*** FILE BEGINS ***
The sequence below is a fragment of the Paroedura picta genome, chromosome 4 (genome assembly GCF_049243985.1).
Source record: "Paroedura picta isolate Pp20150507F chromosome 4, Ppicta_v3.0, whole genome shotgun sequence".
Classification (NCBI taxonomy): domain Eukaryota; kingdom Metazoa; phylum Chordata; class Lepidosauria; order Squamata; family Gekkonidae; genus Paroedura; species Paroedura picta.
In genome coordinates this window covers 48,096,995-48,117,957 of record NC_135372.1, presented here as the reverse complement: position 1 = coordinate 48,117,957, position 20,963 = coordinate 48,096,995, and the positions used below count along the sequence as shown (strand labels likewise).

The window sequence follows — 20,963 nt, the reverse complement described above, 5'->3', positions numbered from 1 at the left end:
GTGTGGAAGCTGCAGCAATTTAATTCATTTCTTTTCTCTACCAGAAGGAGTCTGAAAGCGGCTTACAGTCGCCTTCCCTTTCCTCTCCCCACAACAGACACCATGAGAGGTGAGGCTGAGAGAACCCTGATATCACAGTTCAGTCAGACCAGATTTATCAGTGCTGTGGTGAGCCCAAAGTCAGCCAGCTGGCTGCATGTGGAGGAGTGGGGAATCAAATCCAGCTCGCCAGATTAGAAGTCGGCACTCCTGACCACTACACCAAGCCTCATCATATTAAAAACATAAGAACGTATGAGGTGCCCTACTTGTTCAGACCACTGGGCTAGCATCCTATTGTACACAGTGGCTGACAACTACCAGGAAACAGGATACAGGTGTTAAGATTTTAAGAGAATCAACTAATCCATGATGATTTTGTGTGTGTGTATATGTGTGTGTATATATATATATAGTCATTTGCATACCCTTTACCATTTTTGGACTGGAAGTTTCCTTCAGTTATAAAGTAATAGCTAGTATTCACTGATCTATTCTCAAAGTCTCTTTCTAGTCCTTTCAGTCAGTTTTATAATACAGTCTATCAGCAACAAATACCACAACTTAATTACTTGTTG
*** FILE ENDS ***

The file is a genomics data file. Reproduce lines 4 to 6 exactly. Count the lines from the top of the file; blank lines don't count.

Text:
In genome coordinates this window covers 48,096,995-48,117,957 of record NC_135372.1, presented here as the reverse complement: position 1 = coordinate 48,117,957, position 20,963 = coordinate 48,096,995, and the positions used below count along the sequence as shown (strand labels likewise).

The window sequence follows — 20,963 nt, the reverse complement described above, 5'->3', positions numbered from 1 at the left end:
GTGTGGAAGCTGCAGCAATTTAATTCATTTCTTTTCTCTACCAGAAGGAGTCTGAAAGCGGCTTACAGTCGCCTTCCCTTTCCTCTCCCCACAACAGACACCATGAGAGGTGAGGCTGAGAGAACCCTGATATCACAGTTCAGTCAGACCAGATTTATCAGTGCTGTGGTGAGCCCAAAGTCAGCCAGCTGGCTGCATGTGGAGGAGTGGGGAATCAAATCCAGCTCGCCAGATTAGAAGTCGGCACTCCTGACCACTACACCAAGCCTCATCATATTAAAAACATAAGAACGTATGAGGTGCCCTACTTGTTCAGACCACTGGGCTAGCATCCTATTGTACACAGTGGCTGACAACTACCAGGAAACAGGATACAGGTGTTAAGATTTTAAGAGAATCAACTAATCCATGATGATTTTGTGTGTGTGTATATGTGTGTGTATATATATATATAGTCATTTGCATACCCTTTACCATTTTTGGACTGGAAGTTTCCTTCAGTTATAAAGTAATAGCTAGTATTCACTGATCTATTCTCAAAGTCTCTTTCTAGTCCTTTCAGTCAGTTTTATAATACAGTCTATCAGCAACAAATACCACAACTTAATTACTTGTTG